Ten nearest havens by straight line charted distance and bearing:
  1. Ballyvaughan Bay - 2.1 miles SW
  2. Kinvara Bay - 2.5 miles ENE
  3. South Bay & Rincarna Bay - 3.1 miles NE
  4. Galway Docks - 4.2 miles N
  5. Fanore Bay - 5.2 miles WSW
  6. Spiddle - 6 miles WNW
  7. Doolin Pier (Ballaghaline Quay) - 9.1 miles SW
  8. Inisheer - 10.5 miles WSW
  9. Liscannor Bay - 10.7 miles SW
  10. Inishmaan - 11.4 miles W
These havens are ordered by straight line charted distance and bearing, and can be reordered by compass direction or coastal sequence:
  1. Ballyvaughan Bay - 2.1 miles SW
  2. Kinvara Bay - 2.5 miles ENE
  3. South Bay & Rincarna Bay - 3.1 miles NE
  4. Galway Docks - 4.2 miles N
  5. Fanore Bay - 5.2 miles WSW
  6. Spiddle - 6 miles WNW
  7. Doolin Pier (Ballaghaline Quay) - 9.1 miles SW
  8. Inisheer - 10.5 miles WSW
  9. Liscannor Bay - 10.7 miles SW
  10. Inishmaan - 11.4 miles W
To find locations with the specific attributes you need try:

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Chart
Please use our integrated Navionics chart to appraise the haven and its approaches. Navionics charts feature in premier plotters from B&G, Raymarine, Magellan and are also available on tablets. Open the chart in a larger viewing area by clicking the expand to 'new tab' or the 'full screen' option.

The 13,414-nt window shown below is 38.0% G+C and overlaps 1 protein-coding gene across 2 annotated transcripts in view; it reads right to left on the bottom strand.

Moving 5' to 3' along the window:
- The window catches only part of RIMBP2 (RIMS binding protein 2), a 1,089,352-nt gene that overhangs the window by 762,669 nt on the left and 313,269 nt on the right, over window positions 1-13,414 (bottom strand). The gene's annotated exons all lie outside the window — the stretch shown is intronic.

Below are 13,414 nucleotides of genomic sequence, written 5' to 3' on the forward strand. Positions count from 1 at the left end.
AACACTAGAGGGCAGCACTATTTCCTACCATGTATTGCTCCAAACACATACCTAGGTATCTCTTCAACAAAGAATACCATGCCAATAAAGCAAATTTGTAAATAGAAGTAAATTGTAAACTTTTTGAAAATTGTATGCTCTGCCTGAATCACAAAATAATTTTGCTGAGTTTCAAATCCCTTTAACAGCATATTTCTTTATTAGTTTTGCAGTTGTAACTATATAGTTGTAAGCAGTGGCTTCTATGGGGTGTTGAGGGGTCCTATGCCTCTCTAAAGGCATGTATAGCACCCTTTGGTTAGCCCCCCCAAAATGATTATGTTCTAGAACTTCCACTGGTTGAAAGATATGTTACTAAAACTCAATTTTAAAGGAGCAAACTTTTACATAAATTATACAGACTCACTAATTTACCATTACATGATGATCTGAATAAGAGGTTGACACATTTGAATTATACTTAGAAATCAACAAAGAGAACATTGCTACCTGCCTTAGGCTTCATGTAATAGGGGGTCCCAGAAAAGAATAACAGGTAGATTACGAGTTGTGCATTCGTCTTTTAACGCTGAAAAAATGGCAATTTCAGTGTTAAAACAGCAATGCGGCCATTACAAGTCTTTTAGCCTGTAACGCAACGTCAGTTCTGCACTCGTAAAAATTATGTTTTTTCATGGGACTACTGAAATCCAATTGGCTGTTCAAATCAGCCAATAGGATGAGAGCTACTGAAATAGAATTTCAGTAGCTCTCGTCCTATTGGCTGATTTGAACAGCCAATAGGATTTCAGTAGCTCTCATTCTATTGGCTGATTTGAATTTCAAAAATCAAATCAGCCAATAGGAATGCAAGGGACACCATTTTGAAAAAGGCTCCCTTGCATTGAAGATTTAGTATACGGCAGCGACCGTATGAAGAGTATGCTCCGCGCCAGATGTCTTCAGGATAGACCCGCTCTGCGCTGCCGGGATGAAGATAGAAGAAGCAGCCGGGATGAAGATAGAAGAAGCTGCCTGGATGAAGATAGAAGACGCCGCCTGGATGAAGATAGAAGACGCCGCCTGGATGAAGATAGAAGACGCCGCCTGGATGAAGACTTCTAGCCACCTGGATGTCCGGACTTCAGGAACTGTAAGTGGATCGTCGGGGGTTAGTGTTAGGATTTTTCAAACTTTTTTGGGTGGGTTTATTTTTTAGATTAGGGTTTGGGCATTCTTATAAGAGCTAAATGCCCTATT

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How to get in?
inyourfootsteps.com has identified this as a boat haven and asks readers with first-hand experience to contact us so we may fully write up this location. In the meantime we have posted our preliminary research notes alongside the haven position, tidal data, current wind and weather, satellite images plus charting information.

If, on the other hand, you have been to this haven and experienced it, please contact us by clicking the “Correct” button below. If you could provide us with your details so we may contact you, or indeed send us information directly, it would be very much appreciated. This will enable us to complete this Haven, sharing it for the common good of the entire sailing community.


Why visit here?
Although only a short distance from Galway city, Aughinish Bay is a remote and quiet location that has few if any landing places and consequently no facilities. The border between Counties Clare and Galway runs directly down the centre of the bay, which is located in the northeast corner of The Burren, an area of great rocky expanse considered by many to be a unique landscape.

Limestone areas like The Burren are famous for their large cave systems, and there are two caves which are open to the public, the Aillwee Caves, and since 2006 the Doolin Cave with one of the largest stalactites known to the world.

In suitable conditions Aughinish Bay is an interesting spot to drop anchor for a quiet lunch break before heading into Galway itself with all the necessary shops and facilities, or continuing on a coastal passage to the Aran islands.


What facilities are available?